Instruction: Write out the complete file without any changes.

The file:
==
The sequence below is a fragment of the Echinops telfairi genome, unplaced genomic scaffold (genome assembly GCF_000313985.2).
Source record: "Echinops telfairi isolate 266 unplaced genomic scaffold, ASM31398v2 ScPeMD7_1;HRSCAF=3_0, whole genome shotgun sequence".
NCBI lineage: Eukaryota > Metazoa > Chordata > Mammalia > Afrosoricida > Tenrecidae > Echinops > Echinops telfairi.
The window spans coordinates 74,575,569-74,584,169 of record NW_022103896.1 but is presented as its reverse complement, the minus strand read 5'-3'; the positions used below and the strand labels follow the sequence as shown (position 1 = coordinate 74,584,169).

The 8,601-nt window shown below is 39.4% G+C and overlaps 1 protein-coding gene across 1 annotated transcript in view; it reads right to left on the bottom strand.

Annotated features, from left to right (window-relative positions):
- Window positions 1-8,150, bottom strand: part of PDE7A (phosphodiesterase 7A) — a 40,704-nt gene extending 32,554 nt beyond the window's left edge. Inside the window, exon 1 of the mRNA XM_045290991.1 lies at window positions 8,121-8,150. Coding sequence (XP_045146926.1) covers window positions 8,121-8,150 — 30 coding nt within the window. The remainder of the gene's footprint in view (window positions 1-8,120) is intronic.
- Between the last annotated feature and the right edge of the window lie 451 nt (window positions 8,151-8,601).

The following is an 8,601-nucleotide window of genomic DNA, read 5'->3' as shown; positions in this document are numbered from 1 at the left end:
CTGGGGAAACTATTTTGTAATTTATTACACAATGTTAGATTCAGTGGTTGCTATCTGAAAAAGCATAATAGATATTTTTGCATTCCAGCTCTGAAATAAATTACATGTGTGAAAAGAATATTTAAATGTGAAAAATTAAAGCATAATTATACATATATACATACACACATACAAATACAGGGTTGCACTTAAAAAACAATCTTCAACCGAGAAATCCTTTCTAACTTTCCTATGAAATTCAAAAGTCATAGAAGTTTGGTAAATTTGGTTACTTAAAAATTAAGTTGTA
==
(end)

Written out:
The sequence below is a fragment of the Echinops telfairi genome, unplaced genomic scaffold (genome assembly GCF_000313985.2).
Source record: "Echinops telfairi isolate 266 unplaced genomic scaffold, ASM31398v2 ScPeMD7_1;HRSCAF=3_0, whole genome shotgun sequence".
NCBI lineage: Eukaryota > Metazoa > Chordata > Mammalia > Afrosoricida > Tenrecidae > Echinops > Echinops telfairi.
The window spans coordinates 74,575,569-74,584,169 of record NW_022103896.1 but is presented as its reverse complement, the minus strand read 5'-3'; the positions used below and the strand labels follow the sequence as shown (position 1 = coordinate 74,584,169).

The 8,601-nt window shown below is 39.4% G+C and overlaps 1 protein-coding gene across 1 annotated transcript in view; it reads right to left on the bottom strand.

Annotated features, from left to right (window-relative positions):
- Window positions 1-8,150, bottom strand: part of PDE7A (phosphodiesterase 7A) — a 40,704-nt gene extending 32,554 nt beyond the window's left edge. Inside the window, exon 1 of the mRNA XM_045290991.1 lies at window positions 8,121-8,150. Coding sequence (XP_045146926.1) covers window positions 8,121-8,150 — 30 coding nt within the window. The remainder of the gene's footprint in view (window positions 1-8,120) is intronic.
- Between the last annotated feature and the right edge of the window lie 451 nt (window positions 8,151-8,601).

The following is an 8,601-nucleotide window of genomic DNA, read 5'->3' as shown; positions in this document are numbered from 1 at the left end:
CTGGGGAAACTATTTTGTAATTTATTACACAATGTTAGATTCAGTGGTTGCTATCTGAAAAAGCATAATAGATATTTTTGCATTCCAGCTCTGAAATAAATTACATGTGTGAAAAGAATATTTAAATGTGAAAAATTAAAGCATAATTATACATATATACATACACACATACAAATACAGGGTTGCACTTAAAAAACAATCTTCAACCGAGAAATCCTTTCTAACTTTCCTATGAAATTCAAAAGTCATAGAAGTTTGGTAAATTTGGTTACTTAAAAATTAAGTTGTA